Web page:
“So, as you said befer, I knew I was the best ‘n’ purest of all them Mormon women. [I will enlarge upon this in a later blog. Meanwhile, the jury is still out on it. LOL!]

“But on the other hand, I came to feel like my family ‘n’ I were the lowest people in town — due to how so many people talked ’bout us, ‘n’ shamed ‘n’ shunned us.

“Still, when my two older siblings, Ben ‘n’ Lucinda, went crazy, that added more ridicule, ostracization, ‘n’ shame to our family. [In those backwards days, especially in small towns, the mentally ill weren’t looked upon kindly.]

“Even so, and in spite of all our sorrows ‘n’ religious confusion, how I loved playin’ with ‘n’ doin’ things with my half-sisters, Aunt Onie’s children — Barbara, Clara, Verla, and Ilene. And how I loved bein’ the only girl in the middle of my own seven brothers: Ben, Wesley, Alma, Joel, Ervil, Floren, and Verlan. 


 Please note: When I’m quoting things Mother said, way back when, please don’t think, by any means, that I agree with all her ideas or ways of thinking.

That’s but the way I was raised. However, it was a long time ago, and I have changed a lot since then (Let’s hope!) — not only in my values, but in my lack of prejudice, and in my education, rationality, and understanding also.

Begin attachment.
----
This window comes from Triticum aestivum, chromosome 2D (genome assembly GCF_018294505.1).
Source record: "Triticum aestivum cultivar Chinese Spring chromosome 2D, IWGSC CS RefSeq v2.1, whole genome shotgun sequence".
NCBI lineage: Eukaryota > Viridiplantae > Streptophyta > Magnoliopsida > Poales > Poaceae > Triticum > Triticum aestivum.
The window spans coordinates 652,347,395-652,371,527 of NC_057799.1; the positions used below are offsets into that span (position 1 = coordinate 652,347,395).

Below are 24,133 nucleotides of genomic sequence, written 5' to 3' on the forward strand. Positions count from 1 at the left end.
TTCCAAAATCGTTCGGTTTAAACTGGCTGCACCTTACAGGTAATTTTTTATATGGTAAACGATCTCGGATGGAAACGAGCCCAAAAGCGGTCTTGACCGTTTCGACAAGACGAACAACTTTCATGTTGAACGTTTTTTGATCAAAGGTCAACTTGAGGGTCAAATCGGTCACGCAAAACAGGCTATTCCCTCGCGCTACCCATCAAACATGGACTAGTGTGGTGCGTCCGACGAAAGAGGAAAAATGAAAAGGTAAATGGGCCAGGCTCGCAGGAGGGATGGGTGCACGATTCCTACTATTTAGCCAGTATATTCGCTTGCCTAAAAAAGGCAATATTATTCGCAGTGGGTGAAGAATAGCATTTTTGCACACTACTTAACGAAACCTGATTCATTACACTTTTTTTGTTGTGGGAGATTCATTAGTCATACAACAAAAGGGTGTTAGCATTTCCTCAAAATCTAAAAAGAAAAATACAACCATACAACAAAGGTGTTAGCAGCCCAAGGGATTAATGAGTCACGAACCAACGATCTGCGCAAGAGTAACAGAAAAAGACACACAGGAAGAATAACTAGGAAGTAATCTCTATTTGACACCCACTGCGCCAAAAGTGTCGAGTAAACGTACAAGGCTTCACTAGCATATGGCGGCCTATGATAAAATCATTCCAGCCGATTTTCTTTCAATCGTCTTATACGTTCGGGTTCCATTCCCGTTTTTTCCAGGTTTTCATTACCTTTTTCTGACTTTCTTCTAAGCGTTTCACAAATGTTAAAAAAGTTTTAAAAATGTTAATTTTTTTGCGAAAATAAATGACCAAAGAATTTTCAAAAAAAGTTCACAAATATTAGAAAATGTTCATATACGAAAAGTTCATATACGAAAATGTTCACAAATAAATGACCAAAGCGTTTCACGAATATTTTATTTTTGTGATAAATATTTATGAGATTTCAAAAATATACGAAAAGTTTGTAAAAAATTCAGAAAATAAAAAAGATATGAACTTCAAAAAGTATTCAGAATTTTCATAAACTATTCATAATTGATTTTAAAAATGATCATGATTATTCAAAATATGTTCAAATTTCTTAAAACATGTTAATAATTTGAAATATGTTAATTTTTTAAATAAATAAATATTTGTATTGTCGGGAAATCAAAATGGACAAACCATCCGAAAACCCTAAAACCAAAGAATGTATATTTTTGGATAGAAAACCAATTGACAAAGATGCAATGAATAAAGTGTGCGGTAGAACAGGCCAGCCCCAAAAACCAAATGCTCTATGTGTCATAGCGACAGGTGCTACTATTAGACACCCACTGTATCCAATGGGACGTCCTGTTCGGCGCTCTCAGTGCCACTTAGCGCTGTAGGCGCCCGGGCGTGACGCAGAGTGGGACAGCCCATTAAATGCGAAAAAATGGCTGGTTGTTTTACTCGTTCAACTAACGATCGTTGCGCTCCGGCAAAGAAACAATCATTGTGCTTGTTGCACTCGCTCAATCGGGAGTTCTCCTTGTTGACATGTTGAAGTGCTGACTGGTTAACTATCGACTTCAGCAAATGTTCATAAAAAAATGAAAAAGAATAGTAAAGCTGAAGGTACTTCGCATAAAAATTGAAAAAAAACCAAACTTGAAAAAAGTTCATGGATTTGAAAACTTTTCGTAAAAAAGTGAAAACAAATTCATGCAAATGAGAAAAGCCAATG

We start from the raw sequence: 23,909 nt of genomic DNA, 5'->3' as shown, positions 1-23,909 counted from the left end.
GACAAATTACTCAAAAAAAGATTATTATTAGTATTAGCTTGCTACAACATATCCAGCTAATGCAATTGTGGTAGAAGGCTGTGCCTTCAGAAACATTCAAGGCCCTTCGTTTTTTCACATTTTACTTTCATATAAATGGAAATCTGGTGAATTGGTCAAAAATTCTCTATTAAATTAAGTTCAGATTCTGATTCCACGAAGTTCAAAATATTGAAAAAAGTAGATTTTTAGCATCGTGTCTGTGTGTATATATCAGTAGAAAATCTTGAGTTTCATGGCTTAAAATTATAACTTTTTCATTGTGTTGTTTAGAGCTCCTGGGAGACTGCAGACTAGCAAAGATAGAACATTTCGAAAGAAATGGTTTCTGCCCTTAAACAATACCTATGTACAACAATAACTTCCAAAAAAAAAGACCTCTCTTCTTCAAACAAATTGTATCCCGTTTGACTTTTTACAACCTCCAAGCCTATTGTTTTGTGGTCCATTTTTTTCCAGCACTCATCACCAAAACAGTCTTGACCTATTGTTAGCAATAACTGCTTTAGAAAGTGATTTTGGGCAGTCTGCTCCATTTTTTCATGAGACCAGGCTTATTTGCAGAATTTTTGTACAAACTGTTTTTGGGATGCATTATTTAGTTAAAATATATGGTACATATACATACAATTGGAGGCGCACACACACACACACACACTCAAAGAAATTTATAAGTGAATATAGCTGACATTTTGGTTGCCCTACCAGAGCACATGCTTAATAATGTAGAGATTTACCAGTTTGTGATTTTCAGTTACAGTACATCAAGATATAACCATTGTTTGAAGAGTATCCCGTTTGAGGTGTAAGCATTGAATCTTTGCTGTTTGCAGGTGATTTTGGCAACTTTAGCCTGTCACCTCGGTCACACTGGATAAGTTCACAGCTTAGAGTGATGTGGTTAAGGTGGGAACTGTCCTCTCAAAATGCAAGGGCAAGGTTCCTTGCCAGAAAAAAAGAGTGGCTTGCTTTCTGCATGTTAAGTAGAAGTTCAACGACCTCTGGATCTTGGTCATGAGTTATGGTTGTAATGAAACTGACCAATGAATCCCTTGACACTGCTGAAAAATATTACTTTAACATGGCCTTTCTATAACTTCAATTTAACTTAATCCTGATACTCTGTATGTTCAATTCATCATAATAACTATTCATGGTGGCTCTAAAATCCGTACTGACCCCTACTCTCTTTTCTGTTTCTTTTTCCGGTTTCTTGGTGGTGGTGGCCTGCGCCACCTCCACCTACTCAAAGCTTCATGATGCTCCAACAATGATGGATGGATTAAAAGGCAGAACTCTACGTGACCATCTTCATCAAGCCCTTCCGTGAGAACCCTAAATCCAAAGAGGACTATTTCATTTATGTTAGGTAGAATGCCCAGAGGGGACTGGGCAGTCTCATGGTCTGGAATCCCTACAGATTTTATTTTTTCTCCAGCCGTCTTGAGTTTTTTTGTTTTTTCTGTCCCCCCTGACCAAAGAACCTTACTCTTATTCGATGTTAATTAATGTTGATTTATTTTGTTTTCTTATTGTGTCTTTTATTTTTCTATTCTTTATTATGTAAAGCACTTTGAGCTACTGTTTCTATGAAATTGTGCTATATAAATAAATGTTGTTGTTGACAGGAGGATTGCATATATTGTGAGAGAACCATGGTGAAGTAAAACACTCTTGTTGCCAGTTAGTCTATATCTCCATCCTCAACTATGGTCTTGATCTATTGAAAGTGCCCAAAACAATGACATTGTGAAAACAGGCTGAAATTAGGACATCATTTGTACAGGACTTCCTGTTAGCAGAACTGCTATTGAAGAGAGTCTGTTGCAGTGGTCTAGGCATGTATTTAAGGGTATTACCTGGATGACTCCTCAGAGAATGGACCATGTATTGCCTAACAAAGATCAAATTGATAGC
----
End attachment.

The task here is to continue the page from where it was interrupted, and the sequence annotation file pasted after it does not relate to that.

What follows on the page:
I’m sure Mother changed some in her outlook, beliefs, and values, too, over the years. Since I left her cult and moved away, I wasn’t around her a lot in her last forty-six years.

But the few times I had spoken to or seen her during that time of estrangement, I could only wonder how she never saw through the numerous fallacies she preached and believed in so zealously: Things such as polygamy, for example — even though she was too jealous to live polygamy, herself (according to Daddy).

 

 

Pt 4: My Mother Esther LeBaron Spencer, Me, at the Perils of Polygamy

My Mama, Part 4 — Esther LeBaron McDonald de Spencer 

LeBaron homestead.jpeg
Mama’s home in Colonia Juraez, Chihuahua, México

“God could not be everywhere,
so he made mothers.”
 (old Jewish proverb)



As I related in the previous blog, Mama’s family returned to settle in the Mormon colonies in Mexico in 1924. Mama was around two-and-a-half years old at the time my grandparents and Aunt Onie fled the United States, barely outsmarting a mainline Mormon mob, arrest, and being thrown into a Utah jail for having broken the law by entering into polygamy.

“My family had lived in various Mormon colonies in Mexico previously,” Mama told me, “goin’ back and forth between them and the United States a number of times over the years.

“By our return in 1924, Pa had been able to buy a large fixer-upper home in the poorest section of Colonia Juarez, Chihuahua, Mexico. It was one of the homes abandoned by Mormon colonists who fled back to the United States to avoid the catastrophes of the Mexican Revolutionary War of 1910.

“Bein’ a pretty good handyman, Papa, along with the help of my three young brothers, Ben, Wesley, and Alma, and some cheap Mexican laborers, was able to soon fix the home up enough to live in.

  “We were lucky we could afford even that piece of property to house Papa’s two wives and soon-to-be ten children — for your Grandma was expectin’ her ninth child, Ervil … and Aunt Onie was pregnant too.